Acrylic light guides

Acrylic light guides – Version 1

Note: I've redone these light guides multiple time, this article is about my initial attempt (version 1).

It's all about nice blinking lights

Who doesn't love the blinking Tricorder. For my replica build I've ordered rectangular RGB LEDs (5 × 2 mm) and one-colored green and red “Sequins” (mini LEDs with resistors). I also ordered the TLC5947 breakout board to control the LEDs with Raspberry Pi. It has 24 channels of 12-bit PWM output, controlled via the SPI interface of the Raspi.

Unfortunately, the TFT display breakout board I want to use is a bit wider than the display cutout in the shell, and the solder pins of the TFT board are covering a part of the Alpha-to-Delta light row. So I have to redirect the light somehow.

Inspiration for the light guides

Of course I loved the Playmates toy as a child, and of course I was curious and opened it to see how it worked. Although I never liked that the Alpha-to-Delta lights (“ABGD”) were flashing simultaneously in the toy (one LED), I adopted the idea of a triangular acrylic light guide for my build.

Self-made light guides

I wanted to have four independet ABGD lights in my build, that were clearly separated (without light bleed). So I needed four separate light guides. With limited space available, I initially planned to use the green Sequin LEDs with a slight offset and prepared the light guides accordingly.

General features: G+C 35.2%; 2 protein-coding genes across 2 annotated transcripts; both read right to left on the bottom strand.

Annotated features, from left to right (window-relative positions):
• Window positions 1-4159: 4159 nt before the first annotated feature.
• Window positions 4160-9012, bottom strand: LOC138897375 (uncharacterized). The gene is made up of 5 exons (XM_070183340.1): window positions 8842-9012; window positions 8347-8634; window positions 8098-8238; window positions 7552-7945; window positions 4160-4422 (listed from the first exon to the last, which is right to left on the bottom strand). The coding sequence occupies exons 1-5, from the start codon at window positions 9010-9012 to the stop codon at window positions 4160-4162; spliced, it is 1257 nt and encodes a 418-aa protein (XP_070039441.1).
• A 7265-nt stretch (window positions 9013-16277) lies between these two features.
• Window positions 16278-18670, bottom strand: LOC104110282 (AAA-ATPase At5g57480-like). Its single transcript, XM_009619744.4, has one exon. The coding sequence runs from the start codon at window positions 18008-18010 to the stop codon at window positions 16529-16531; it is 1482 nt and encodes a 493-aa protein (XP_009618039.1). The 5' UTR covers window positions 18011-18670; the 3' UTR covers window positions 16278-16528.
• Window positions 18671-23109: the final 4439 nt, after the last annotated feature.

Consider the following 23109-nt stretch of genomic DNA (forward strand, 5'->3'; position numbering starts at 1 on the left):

I sawed square acrylic rods into short triangular pieces that fit into the LED holes in the main shell. After filing, sanding and polishing, it looked quite promising. I also filed small corner notches to give additional support when placed inside the shell.

“Sequins” are ready-to-use tiny SMD LEDs that are pre-soldered with a resistor on small circuit boards and can be powered at 3-5 V. I soldered wires to the contacts and made some test fittings with the acrylic light guides. As you can see in the pictures, I prepared the light guides with different lenght because the sequins are to be placed inside with a slight offest (overlapping).

To prevent light bleeding, I cut small pieces of opaque black 0.5mm PVC and carefully fixed them to the sides of the light guides with a small dot of glue while the light guides were temporarily positioned inside the shell.

After the glue dried, I carefully removed the light guides, cut off the protruding PVC areas, added more glue to the PVC, and also glued small stipes of white paper on the slanted top of the light guides.

The black opaque PVC sides prevent sideways light bleeding. The white paper helps reflect and diffuse the green LED light that is coming from the side wall at a 90° angle.

Light guide LED housing

The light guides were temporarily hold in place with adhesive tape. I carefully glued in more small stripes of thin black and white PVC to fill the gaps between the individual light guide elements. Then I added connectors and after the glue died, I removed the light guides from the shell and created a kind of housing for the Sequin LEDs.

Light guide module in place

I let the glue dry overnight and made some fine adjustments during the final test fitting. The Sequin LEDs can run on 3-5 V, so I connected them directly to the LiPo battery for some functional tests. I was very pleased with the result, no light bleed was visible at the front at all.